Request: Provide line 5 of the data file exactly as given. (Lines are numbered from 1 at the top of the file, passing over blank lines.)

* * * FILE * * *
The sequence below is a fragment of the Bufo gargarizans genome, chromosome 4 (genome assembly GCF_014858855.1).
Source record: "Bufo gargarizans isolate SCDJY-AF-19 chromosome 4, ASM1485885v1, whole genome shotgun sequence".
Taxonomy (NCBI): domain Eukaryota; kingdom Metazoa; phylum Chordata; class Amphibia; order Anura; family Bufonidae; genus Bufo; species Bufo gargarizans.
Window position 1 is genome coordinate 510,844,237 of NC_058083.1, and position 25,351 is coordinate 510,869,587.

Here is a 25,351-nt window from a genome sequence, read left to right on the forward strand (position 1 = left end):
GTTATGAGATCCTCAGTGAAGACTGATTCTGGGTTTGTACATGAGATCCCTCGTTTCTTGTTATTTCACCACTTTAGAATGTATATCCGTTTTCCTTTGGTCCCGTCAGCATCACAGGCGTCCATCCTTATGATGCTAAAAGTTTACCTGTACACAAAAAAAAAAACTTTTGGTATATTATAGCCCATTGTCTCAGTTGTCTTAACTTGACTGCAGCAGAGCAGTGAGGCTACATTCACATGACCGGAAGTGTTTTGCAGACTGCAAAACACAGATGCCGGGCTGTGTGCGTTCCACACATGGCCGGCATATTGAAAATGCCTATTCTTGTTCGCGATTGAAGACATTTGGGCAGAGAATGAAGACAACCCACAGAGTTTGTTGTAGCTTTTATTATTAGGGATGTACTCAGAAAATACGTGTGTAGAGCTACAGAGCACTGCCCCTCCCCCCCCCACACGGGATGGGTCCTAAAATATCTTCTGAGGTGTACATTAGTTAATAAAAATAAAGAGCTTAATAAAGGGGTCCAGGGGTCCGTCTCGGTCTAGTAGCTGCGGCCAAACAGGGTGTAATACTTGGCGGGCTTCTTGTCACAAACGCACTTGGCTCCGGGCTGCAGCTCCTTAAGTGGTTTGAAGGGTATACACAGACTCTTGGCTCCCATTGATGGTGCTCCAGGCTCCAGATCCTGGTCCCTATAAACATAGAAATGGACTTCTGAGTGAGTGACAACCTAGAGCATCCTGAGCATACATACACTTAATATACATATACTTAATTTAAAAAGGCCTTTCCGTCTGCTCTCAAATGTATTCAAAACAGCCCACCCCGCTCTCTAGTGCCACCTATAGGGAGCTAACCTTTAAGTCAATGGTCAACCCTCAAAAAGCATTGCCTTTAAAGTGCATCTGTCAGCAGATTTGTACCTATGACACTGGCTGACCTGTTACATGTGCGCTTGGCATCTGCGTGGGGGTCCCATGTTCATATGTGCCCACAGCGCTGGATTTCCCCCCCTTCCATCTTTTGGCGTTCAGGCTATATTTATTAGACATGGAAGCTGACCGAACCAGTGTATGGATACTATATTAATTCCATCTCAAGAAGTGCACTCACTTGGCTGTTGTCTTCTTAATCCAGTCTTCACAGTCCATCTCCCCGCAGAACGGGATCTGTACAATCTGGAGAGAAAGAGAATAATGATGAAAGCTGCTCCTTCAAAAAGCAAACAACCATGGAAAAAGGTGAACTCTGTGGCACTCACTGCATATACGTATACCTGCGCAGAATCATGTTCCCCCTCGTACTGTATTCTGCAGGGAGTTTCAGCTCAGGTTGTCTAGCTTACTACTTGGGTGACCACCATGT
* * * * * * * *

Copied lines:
Here is a 25,351-nt window from a genome sequence, read left to right on the forward strand (position 1 = left end):